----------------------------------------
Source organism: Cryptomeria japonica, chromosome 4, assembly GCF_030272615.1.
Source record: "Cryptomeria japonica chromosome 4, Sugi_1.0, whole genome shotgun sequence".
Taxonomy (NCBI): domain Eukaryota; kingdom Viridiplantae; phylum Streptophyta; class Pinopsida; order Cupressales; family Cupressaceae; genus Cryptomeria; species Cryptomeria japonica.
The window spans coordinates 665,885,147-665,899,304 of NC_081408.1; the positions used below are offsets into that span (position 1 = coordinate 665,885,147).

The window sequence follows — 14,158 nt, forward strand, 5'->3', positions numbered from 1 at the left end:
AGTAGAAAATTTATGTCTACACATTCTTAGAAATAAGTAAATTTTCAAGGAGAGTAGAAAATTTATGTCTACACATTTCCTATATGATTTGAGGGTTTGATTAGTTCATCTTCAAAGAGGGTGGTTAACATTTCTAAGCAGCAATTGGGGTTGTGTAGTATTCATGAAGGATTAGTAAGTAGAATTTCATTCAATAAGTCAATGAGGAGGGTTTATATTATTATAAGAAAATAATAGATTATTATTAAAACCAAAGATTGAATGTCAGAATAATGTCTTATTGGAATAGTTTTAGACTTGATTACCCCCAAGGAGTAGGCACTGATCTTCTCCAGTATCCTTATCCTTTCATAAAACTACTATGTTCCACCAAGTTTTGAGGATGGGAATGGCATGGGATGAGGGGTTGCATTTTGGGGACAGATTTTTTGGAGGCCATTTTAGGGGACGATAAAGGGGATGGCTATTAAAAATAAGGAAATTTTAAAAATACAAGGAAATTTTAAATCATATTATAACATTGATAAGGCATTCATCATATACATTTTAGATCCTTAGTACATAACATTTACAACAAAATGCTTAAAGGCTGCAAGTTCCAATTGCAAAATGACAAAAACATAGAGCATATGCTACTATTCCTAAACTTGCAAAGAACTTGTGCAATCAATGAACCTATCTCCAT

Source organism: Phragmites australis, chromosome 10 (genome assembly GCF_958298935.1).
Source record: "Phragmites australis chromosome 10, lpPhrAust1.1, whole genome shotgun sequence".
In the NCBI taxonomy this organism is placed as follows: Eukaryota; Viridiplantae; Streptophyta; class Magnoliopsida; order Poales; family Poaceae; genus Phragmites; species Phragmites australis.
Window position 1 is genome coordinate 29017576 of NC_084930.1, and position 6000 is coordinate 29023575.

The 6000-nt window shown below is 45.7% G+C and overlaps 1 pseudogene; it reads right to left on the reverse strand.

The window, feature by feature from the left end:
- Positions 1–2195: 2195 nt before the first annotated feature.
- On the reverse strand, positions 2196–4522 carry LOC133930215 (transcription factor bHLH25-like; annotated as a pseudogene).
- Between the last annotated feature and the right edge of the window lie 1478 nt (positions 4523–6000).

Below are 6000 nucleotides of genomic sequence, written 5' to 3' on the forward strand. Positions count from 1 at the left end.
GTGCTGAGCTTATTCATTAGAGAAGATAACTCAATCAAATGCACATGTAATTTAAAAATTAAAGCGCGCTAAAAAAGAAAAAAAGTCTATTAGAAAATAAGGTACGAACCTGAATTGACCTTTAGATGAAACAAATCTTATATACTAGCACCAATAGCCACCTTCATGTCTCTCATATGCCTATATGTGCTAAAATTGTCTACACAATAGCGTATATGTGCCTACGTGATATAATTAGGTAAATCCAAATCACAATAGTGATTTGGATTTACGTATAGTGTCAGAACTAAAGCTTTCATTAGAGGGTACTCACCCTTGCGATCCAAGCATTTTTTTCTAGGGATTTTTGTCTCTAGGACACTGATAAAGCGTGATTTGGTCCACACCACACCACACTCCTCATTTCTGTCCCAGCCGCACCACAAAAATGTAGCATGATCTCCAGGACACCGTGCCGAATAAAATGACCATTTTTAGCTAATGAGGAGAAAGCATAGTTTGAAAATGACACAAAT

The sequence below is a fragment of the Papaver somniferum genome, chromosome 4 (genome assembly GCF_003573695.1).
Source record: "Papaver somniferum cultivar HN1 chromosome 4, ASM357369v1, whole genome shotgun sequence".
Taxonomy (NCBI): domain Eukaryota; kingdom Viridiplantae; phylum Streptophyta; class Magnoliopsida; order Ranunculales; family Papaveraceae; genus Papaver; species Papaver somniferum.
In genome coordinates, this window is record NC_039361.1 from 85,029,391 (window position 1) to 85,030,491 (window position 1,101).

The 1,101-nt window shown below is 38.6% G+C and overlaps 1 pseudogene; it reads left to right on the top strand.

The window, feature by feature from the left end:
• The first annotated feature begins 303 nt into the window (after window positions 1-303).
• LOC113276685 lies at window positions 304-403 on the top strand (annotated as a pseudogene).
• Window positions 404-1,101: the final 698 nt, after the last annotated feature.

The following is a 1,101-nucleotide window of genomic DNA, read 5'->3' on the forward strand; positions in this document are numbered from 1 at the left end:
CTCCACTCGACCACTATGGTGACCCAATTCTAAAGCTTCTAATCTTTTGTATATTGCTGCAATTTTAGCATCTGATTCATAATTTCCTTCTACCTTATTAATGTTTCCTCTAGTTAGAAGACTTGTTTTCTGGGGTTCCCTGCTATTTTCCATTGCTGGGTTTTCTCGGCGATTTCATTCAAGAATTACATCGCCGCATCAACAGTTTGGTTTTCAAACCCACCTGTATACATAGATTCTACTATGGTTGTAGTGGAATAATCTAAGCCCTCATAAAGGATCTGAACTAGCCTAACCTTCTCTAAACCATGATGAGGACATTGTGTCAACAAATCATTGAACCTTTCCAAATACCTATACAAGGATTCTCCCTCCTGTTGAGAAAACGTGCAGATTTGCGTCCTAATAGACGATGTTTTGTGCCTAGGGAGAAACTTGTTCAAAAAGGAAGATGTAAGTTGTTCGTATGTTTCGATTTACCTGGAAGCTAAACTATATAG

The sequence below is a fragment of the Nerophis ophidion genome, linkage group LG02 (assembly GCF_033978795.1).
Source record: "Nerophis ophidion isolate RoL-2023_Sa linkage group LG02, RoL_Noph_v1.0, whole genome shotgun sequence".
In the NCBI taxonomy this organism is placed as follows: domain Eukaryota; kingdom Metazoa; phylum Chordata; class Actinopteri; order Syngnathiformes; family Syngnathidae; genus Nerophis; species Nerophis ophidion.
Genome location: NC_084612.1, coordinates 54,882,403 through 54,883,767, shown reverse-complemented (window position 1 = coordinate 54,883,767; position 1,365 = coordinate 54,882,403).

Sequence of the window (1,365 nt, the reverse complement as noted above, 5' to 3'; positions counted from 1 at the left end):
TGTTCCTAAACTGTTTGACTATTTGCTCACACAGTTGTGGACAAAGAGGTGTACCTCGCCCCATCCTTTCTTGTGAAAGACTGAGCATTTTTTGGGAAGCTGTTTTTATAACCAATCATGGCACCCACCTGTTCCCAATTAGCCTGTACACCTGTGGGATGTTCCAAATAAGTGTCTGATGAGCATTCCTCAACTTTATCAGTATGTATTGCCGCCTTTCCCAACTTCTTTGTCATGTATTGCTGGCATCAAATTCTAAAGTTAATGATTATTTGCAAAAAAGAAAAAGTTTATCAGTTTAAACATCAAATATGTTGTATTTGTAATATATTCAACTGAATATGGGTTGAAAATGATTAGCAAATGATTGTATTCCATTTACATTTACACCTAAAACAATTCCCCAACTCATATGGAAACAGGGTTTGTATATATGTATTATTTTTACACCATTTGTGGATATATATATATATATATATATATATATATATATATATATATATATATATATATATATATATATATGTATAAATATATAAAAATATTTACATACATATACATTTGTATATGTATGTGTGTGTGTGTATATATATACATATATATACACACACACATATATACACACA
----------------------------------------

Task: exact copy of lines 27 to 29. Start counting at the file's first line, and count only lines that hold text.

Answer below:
The following is a 1,101-nucleotide window of genomic DNA, read 5'->3' on the forward strand; positions in this document are numbered from 1 at the left end:
CTCCACTCGACCACTATGGTGACCCAATTCTAAAGCTTCTAATCTTTTGTATATTGCTGCAATTTTAGCATCTGATTCATAATTTCCTTCTACCTTATTAATGTTTCCTCTAGTTAGAAGACTTGTTTTCTGGGGTTCCCTGCTATTTTCCATTGCTGGGTTTTCTCGGCGATTTCATTCAAGAATTACATCGCCGCATCAACAGTTTGGTTTTCAAACCCACCTGTATACATAGATTCTACTATGGTTGTAGTGGAATAATCTAAGCCCTCATAAAGGATCTGAACTAGCCTAACCTTCTCTAAACCATGATGAGGACATTGTGTCAACAAATCATTGAACCTTTCCAAATACCTATACAAGGATTCTCCCTCCTGTTGAGAAAACGTGCAGATTTGCGTCCTAATAGACGATGTTTTGTGCCTAGGGAGAAACTTGTTCAAAAAGGAAGATGTAAGTTGTTCGTATGTTTCGATTTACCTGGAAGCTAAACTATATAG

The sequence below is a fragment of the Nerophis ophidion genome, linkage group LG02 (assembly GCF_033978795.1).